Lord Howell of Guildford: My Lords, while we are on the subject of scrutinising EU policy-making activities, has by any chance the Chairman of Committees received any information on when the new Minister for Europe will take up her portfolio or when she might be entering this House?

The Chairman of Committees: Sadly not, my Lords. I should make it very clear at the beginning of this Question that I am answering it on behalf of the administration of the House, and I shall not be able to answer any questions on events in the European Union elections last Thursday.

Lord Anderson of Swansea: My Lords, the continued development of the European security and defence policy argues the case for even closer co-operation, because the work straddles the responsibilities of this Parliament and of the European Parliament. Although there has been progress, the two Parliaments are in many ways almost on different planets. Can there not be a series of measures that include ensuring that, as a matter of course, the committees of this House send

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their work programmes and reports to the relevant British Members of the European Parliament, and vice versa?

The Chairman of Committees: My Lords, the reports of our European Union Committee are already sent to all those in the European Parliament who are interested. That is one reason why we have a European Union liaison officer who is responsible in Brussels for dealing with exactly that kind of thing.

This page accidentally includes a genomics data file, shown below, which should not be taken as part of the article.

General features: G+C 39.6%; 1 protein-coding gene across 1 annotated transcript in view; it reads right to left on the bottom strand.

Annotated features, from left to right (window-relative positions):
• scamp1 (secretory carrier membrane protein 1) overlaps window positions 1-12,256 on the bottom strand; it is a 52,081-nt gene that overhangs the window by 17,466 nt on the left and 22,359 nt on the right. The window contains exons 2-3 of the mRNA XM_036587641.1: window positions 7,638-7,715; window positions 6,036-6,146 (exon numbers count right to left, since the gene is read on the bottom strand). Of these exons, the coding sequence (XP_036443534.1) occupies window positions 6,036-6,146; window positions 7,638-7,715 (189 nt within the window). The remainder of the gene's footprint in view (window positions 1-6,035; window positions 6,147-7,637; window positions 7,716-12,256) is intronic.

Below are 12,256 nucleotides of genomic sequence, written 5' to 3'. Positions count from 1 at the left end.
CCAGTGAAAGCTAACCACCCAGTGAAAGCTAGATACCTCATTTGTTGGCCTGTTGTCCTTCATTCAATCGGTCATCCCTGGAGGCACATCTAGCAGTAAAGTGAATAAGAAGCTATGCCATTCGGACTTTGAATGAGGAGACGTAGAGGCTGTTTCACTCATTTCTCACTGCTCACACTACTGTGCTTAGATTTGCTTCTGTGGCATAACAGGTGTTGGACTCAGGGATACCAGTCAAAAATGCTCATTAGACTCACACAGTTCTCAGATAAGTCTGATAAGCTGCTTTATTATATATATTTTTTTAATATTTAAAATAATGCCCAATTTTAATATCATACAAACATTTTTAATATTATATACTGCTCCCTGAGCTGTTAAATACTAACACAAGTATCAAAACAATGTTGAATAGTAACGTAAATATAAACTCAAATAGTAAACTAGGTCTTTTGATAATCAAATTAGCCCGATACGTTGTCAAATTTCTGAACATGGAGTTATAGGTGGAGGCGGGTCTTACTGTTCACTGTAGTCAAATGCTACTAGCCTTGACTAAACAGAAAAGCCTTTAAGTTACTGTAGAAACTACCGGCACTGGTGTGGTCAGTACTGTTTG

Lord Waddington: My Lords—

Lord Pearson of Rannoch: My Lords—

The Minister of State, Department of Energy and Climate Change & Department for Environment, Food and Rural Affairs (Lord Hunt of Kings Heath): My Lords, I think we should hear from the noble Lord, Lord Pearson, first.

Lord Pearson of Rannoch: My Lords, given that the EU Parliament only has the power of co-decision, while the monopoly for proposing all EU legislation remains with the Commission, and given that the Government have overridden the scrutiny reserve some 500 times in the past six years, and because, by the Government’s own admission, Brussels pays no attention to the views of our Select Committees, would it not be more sensible to close down our EU committees and redistribute their excellent resources to other Select Committee work, which is of such value to the nation?

The Chairman of Committees: My Lords, that is just the kind of question which I am not going to answer this afternoon.

Baroness Howarth of Breckland: My Lords, does the Chairman of Committees agree that the connections that have been made between the committees, particularly some of the sub-committees, and Members of the European Parliament have influenced the outcome of much of the legislation? I speak as the chair of Sub-Committee G, which has published a number of reports which have changed the proposed legislation.

The Chairman of Committees: My Lords, that is very good news which proves the worth of the European Union Committee and of our contacts with MEPs.

Lord Waddington: My Lords, does the noble Lord not agree that the taxpayer would save a load of money, and it would be a very good thing, if we reverted to the old system of indirect elections to the European Parliament? We would have no need of new procedures, such as those mentioned by the noble Lord, Lord Wallace, and the MEPs would be among us here at Westminster. Surely the present set-up can be attractive only to those who look upon the Commission as a sort of government accountable to the people of Europe. It should be treated as a bureaucracy that serves the community’s sovereign member states so that they can work more effectively together.